It has finally come: the first film in the Marvel Cinematic Universe (MCU) to have a woman in the lead and a woman serving as a co-director and writer. These are undeniable achievements that are both exciting and long overdue. Yet, Captain Marvel still feels like a bit of a disappointment. Sure, it fits securely into the MCU, hitting the conventions that the universe has set. But it as well sufficiently functions as a stand-alone entity. All together becoming frankly, just fine and almost so average it’s forgettable.
Brie Larson takes this film front and center and delivers an unsurprisingly strong performance as the titular character. Her steely bravado and determination takes her far and helps her leave her signature on the character and take full ownership of it as well. Just as Robert Downey Jr. defined Tony Stark and Chris Evans defined Steve Rogers, Larson here has now defined Captain Marvel. There’s nothing as simple as super soldier serum or an unforeseen spider-bite. There’s a lot more narrative baggage here, and Larson’s performance always keeps us on her side. Ben Mendelsohn on the other hand is as well quite great, playing a vital part in the film’s emotional core, so much so that some might even say he fully is the film’s emotional core. His performance as Talos, the beleaguered general of a shape-shifting species called Skrulls, is one that contains the funniest lines, the best throwaway gags, and the most dramatic and potent turnaround of any of the film’s characters. He nearly steals the movie.
In a movie that doesn’t really know how to tell Captain Marvel’s origin story, the character’s personality becomes an essential. There’s a part of me that sympathizes with the film’s three screenwriters (Anna Boden, Ryan Fleck & Geneva Robertson-Dworet). Origin stories are often bogged down by exposition, as this film is at small points, but it’s something we’ve seen done to death in many others of its kind. What the film’s aforementioned screenwriters have done here is try to spice things up and take our lead character’s amnesia and make it be a clean slate not only for her but for the audience. Making it a simple way for the audience to discover her origin alongside her. Unfortunately though, that approach leads to other characters telling Captain Marvel who she is, and every time it has to lapse into reveals, it loses sight of her personality. The mystery of her origin is ultimately uninteresting, as it as well deprives Captain Marvel of a character arc or any notable weaknesses. It’s ultimately a narrative of her being a superpowered person who doesn’t know her past, discovers her past, remembers her strength, and becomes even more superpowered as a result.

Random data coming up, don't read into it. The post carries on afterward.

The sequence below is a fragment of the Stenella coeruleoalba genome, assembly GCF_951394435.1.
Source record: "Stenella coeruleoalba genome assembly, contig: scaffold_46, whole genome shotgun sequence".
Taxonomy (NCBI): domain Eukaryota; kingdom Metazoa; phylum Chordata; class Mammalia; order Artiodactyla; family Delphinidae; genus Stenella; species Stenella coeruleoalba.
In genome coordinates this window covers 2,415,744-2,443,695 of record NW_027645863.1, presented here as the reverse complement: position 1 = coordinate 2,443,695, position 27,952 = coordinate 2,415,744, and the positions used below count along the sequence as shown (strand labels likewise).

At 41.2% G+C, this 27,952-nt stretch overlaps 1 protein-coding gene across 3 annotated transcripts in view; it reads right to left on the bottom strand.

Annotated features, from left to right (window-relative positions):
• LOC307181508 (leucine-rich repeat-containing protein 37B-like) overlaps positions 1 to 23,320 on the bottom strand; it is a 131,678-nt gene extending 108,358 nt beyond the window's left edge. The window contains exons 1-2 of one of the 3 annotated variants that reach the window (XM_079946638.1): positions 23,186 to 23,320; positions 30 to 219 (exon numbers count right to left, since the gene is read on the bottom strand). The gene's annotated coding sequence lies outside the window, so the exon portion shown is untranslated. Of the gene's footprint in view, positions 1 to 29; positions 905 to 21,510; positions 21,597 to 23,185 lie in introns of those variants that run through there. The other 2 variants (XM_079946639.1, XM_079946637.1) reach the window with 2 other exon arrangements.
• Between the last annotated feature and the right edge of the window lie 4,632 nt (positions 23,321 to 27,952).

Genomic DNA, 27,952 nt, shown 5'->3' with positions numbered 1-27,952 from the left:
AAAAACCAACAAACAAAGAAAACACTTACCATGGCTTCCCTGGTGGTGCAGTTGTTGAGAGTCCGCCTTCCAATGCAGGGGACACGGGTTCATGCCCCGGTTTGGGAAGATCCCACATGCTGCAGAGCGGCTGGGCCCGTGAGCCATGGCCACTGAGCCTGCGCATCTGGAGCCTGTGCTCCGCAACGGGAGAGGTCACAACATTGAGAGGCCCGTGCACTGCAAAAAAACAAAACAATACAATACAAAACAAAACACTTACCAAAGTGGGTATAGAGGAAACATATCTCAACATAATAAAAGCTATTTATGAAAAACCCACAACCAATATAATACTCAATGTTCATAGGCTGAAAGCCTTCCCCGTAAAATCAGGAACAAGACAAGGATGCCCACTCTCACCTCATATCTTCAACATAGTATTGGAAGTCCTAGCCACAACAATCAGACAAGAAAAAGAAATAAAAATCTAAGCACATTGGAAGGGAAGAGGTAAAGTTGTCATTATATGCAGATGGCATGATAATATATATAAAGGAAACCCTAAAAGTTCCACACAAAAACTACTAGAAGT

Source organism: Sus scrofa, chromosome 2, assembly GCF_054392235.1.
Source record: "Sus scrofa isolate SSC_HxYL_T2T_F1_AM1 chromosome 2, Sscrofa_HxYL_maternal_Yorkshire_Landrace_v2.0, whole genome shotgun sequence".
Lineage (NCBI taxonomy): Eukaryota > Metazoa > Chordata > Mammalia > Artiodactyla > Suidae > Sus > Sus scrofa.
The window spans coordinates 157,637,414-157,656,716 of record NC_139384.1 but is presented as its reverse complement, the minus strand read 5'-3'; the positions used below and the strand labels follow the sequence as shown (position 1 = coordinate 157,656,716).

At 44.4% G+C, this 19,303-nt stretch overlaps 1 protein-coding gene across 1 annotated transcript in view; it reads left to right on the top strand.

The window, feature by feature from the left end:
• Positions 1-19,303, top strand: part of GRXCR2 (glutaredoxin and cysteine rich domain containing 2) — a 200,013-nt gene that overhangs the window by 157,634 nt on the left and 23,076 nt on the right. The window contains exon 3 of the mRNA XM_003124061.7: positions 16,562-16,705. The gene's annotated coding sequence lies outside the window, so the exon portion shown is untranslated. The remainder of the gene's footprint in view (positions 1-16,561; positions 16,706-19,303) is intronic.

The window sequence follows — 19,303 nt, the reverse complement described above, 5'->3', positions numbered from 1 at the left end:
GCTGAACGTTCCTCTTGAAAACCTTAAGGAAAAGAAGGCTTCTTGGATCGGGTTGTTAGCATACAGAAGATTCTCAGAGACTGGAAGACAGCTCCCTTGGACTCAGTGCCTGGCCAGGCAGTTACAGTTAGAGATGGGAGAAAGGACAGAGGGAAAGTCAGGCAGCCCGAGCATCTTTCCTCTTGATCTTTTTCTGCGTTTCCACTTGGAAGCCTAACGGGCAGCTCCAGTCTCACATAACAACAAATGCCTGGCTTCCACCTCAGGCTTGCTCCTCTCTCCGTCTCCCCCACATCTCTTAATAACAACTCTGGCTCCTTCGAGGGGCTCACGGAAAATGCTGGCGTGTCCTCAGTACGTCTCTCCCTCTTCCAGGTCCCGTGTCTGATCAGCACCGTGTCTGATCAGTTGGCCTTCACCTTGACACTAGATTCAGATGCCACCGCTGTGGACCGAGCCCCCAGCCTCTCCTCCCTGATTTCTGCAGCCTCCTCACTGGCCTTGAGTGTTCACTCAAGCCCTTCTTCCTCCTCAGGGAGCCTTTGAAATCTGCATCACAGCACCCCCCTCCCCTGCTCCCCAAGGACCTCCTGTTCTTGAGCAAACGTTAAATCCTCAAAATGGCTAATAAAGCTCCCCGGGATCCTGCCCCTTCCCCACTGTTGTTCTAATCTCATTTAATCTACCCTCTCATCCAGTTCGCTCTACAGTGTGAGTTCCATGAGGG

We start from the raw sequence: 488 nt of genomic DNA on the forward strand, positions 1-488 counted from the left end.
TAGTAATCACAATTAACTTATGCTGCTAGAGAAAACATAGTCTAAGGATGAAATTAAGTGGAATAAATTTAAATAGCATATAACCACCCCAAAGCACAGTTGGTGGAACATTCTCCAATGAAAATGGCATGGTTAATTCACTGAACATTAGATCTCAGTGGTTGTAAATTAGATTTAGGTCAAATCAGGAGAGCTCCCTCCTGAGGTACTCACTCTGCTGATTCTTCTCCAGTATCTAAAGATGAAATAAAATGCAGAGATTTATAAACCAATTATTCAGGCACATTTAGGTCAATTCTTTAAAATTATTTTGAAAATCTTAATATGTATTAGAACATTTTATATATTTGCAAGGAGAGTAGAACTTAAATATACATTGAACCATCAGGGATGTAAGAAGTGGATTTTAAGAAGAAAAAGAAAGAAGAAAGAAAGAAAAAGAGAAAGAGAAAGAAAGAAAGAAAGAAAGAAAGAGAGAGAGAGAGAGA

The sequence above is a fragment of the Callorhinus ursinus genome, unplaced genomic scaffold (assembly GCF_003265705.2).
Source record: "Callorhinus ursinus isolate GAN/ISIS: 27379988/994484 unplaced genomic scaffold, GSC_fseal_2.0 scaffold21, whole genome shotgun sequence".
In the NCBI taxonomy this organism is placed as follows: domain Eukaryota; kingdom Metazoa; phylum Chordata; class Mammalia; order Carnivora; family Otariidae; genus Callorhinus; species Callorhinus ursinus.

Anna Boden and Ryan Fleck seemingly further diminish their story by showing an outright lack of any visual imagination when bringing Captain Marvel’s world to life. If you were ever wondering what Guardians of the Galaxy would look like without James Gunn’s personality, Captain Marvel is your answer. The direction here is at times so incredibly flat, it actually pushed me to a point of frustration for some reason. The cinematography here hits some of the MCU’s worse yet, especially after the visual riches of films like Thor: Ragnarok. In the films already overly long third act climax, there is one action set piece that is so poorly staged you can’t hardly see it in the first place.
With all the film’s narrative miscalculations and complete lack of visual swagger, Captain Marvel still brings some things worth while to the table. From the strong performances from Brie Larson and Ben Mendelsohn, to the pretty astonishing de-ageing CGI work to the some of the palpable themes that bubble up here and there throughout the film. Though it’s in the end when you sit back on Captain Marvel and feel how average it is. So average, it just might be forgettable.